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When I tried 'git push origin master' to remote repository on my external disk, git warning occured stating that pusing to checkout repository will in next releases of git refused by default. On external disk I have checkouted project and I want to send changes that I did on my computer to these reposiotry. Is 'git push origin master' not the right way? Do I have to 'git pull ...' on repository on my external disk? So I cannot push changes but just pull them? Only working with 'bare' repository is different? So if repository on my external disk was a bare repository I could push changes to it? Do I understand correcly?

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2 Answers 2

Read the warning carefully. The new default prohibition is only on pushing to the currently checked out branch in a non-bare repository. It is perfectly OK to push to any other branch in a non-bare repository.

The reason for this is that the push process has no direct access to the working tree so the index and branch head get changed under the working tree. When you subsequently go to the working tree it looks like working tree has undone the changes pushed mixed in with any changes that were genuinely in development. This makes it very difficult to separate the two sets of changes.

Pushing to other branches has no such downsides. You can then go to that repository and merge those changes into the checked out branch if desired.

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I didn't understand this answer until I read git ready » push to only bare repositories and all about "bare" repos -- what, why, and how to fix a non-bare push (especially the "yeah yeah, but why do I need a bare repo?" section). Now, however, I do! –  Alexander Wallin May 3 '11 at 15:26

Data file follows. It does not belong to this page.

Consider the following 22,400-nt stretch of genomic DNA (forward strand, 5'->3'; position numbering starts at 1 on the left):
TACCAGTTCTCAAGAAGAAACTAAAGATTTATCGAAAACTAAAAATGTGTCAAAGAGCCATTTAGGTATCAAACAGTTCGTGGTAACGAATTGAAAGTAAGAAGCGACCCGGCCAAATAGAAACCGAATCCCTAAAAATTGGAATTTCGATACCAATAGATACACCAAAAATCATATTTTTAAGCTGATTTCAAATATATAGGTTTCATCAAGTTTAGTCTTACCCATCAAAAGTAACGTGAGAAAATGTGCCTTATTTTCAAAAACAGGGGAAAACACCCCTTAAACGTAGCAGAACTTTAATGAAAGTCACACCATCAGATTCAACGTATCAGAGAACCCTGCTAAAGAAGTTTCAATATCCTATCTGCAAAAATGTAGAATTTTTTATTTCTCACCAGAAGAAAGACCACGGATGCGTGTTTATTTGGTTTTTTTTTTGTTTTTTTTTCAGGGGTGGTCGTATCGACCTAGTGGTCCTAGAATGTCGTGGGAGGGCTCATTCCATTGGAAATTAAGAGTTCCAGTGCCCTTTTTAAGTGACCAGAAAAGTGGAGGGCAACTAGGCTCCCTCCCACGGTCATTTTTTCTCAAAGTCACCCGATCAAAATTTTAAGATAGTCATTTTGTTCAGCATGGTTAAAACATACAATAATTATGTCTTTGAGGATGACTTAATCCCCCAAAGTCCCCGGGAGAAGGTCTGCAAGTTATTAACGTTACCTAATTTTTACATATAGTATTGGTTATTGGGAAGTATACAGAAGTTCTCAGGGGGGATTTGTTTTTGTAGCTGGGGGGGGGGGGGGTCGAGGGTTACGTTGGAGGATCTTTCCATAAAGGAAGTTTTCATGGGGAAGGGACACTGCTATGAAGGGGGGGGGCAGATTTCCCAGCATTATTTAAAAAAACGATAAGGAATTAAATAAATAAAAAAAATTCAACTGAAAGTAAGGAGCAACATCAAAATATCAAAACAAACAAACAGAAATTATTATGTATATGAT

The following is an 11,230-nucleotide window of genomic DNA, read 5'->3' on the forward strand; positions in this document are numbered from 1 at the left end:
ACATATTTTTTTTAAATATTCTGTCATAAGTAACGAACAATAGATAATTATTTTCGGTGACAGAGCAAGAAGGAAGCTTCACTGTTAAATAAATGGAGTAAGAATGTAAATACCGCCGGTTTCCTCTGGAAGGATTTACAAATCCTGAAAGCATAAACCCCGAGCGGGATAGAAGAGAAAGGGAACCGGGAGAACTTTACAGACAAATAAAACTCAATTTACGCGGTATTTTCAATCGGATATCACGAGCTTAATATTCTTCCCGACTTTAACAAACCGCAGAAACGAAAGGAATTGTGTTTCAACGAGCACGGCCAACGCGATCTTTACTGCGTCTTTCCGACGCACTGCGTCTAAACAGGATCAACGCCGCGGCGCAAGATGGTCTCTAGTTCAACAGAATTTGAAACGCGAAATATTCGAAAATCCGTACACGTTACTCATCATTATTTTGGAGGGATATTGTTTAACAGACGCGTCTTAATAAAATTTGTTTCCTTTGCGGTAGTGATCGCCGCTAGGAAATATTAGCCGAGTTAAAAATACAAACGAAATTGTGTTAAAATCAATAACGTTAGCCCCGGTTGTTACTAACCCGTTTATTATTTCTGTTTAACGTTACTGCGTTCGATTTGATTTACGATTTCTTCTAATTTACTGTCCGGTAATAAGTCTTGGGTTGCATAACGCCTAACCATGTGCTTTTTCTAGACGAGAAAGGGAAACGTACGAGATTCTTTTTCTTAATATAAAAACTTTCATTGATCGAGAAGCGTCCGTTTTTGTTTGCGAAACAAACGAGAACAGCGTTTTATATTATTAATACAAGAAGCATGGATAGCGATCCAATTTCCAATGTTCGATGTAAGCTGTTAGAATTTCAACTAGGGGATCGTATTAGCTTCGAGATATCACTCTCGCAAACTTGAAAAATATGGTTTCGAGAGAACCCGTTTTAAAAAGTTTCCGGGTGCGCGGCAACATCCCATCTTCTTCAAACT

Do we have ability to push in not checked out branch and then using post-receive hook merge origin barnch with branch was updated? –  Ushakov Nik Apr 2 '13 at 13:25

You shouldn't push to a non-bare repository because pushing will only update the internal state of the repo, and won't affect the checked-out, on-disk copies of the files. Thus, you could run into problems if you start doing work in that repo without first updating (via git checkout) the on-disk copies of the state of the files in the repo.

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So, push to the repo is not exactly a pull from the repo? –  Lakshman Prasad Jan 27 '10 at 18:54
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becomingGuru: Correct; a push is effectively the opposite of a fetch. Pull = fetch + merge into current branch. –  ebneter Jan 27 '10 at 19:14
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The key is that a pull also updates the files in the working tree (the "on-disk" files), which neither a push nor a fetch does. –  mipadi Jan 27 '10 at 19:34

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